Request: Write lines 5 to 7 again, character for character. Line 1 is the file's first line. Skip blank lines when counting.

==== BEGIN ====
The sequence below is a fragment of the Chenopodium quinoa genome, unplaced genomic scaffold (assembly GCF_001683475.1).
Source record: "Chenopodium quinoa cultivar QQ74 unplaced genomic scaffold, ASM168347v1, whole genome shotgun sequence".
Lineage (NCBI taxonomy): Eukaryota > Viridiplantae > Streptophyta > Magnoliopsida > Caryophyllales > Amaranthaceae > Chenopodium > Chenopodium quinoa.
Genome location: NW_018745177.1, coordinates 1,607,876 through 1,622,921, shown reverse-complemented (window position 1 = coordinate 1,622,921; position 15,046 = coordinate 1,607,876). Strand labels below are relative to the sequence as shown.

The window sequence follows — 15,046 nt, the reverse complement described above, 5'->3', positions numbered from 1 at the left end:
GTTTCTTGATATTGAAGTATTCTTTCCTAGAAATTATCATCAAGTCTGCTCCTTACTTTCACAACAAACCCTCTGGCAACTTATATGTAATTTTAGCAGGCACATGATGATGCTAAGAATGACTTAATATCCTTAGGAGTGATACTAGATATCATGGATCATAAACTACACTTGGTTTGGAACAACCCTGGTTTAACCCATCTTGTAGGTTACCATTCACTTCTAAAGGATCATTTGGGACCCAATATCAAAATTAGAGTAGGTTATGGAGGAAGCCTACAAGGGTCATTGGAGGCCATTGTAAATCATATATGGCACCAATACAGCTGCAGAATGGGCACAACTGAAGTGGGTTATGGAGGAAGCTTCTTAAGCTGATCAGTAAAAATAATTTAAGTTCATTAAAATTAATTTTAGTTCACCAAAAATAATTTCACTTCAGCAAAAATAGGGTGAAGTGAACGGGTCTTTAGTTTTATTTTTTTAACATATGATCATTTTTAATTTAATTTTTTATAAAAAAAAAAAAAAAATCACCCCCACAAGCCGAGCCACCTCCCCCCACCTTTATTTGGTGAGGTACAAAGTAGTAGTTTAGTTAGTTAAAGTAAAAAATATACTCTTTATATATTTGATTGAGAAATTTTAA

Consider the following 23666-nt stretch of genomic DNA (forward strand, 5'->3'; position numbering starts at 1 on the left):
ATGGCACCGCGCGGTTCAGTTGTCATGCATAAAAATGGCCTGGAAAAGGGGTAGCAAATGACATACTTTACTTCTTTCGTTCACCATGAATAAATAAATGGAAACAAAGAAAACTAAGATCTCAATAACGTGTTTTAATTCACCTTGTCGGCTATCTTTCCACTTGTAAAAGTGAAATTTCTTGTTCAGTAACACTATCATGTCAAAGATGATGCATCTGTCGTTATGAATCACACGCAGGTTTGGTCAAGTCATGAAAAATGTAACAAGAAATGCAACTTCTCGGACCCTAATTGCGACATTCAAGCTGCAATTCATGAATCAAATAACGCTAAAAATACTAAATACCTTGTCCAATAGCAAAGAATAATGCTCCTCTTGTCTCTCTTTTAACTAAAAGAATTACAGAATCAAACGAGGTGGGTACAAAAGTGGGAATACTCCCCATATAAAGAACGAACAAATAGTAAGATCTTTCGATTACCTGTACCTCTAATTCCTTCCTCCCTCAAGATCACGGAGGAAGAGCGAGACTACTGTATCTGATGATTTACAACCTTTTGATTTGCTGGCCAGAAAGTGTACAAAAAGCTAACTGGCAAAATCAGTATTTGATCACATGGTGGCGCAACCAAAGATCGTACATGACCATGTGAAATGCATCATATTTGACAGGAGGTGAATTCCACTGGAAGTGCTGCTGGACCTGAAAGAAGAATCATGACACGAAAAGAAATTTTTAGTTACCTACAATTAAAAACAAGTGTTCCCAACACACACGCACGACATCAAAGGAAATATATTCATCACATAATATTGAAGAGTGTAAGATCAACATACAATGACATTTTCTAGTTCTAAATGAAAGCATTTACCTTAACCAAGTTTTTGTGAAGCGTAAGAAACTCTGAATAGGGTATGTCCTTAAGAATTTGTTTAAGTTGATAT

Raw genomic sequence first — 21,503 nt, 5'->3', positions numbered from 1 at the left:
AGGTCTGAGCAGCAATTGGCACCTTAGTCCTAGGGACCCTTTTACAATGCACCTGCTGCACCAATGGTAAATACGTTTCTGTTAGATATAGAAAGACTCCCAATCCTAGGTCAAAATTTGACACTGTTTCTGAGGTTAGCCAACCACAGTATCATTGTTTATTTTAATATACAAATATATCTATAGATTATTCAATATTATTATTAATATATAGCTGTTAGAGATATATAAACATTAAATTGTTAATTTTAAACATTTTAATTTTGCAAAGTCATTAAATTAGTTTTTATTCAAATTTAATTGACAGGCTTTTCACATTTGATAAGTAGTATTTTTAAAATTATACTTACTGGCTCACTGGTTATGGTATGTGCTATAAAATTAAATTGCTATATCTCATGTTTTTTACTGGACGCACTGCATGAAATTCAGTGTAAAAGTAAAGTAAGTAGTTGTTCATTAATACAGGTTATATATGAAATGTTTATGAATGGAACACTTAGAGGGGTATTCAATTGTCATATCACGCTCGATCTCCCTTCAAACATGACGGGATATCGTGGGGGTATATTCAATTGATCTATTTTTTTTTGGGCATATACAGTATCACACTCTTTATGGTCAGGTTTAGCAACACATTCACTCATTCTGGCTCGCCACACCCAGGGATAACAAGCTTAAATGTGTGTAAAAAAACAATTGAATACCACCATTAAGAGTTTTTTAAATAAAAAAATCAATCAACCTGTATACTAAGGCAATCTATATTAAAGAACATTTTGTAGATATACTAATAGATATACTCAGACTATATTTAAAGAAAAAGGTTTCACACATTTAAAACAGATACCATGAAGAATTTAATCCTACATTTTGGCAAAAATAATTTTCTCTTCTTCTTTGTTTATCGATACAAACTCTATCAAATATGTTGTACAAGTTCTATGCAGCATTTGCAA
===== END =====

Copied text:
The window sequence follows — 15,046 nt, the reverse complement described above, 5'->3', positions numbered from 1 at the left end:
GTTTCTTGATATTGAAGTATTCTTTCCTAGAAATTATCATCAAGTCTGCTCCTTACTTTCACAACAAACCCTCTGGCAACTTATATGTAATTTTAGCAGGCACATGATGATGCTAAGAATGACTTAATATCCTTAGGAGTGATACTAGATATCATGGATCATAAACTACACTTGGTTTGGAACAACCCTGGTTTAACCCATCTTGTAGGTTACCATTCACTTCTAAAGGATCATTTGGGACCCAATATCAAAATTAGAGTAGGTTATGGAGGAAGCCTACAAGGGTCATTGGAGGCCATTGTAAATCATATATGGCACCAATACAGCTGCAGAATGGGCACAACTGAAGTGGGTTATGGAGGAAGCTTCTTAAGCTGATCAGTAAAAATAATTTAAGTTCATTAAAATTAATTTTAGTTCACCAAAAATAATTTCACTTCAGCAAAAATAGGGTGAAGTGAACGGGTCTTTAGTTTTATTTTTTTAACATATGATCATTTTTAATTTAATTTTTTATAAAAAAAAAAAAAAAATCACCCCCACAAGCCGAGCCACCTCCCCCCACCTTTATTTGGTGAGGTACAAAGTAGTAGTTTAGTTAGTTAAAGTAAAAAATATACTCTTTATATATTTGATTGAGAAATTTTAA

Consider the following 23666-nt stretch of genomic DNA (forward strand, 5'->3'; position numbering starts at 1 on the left):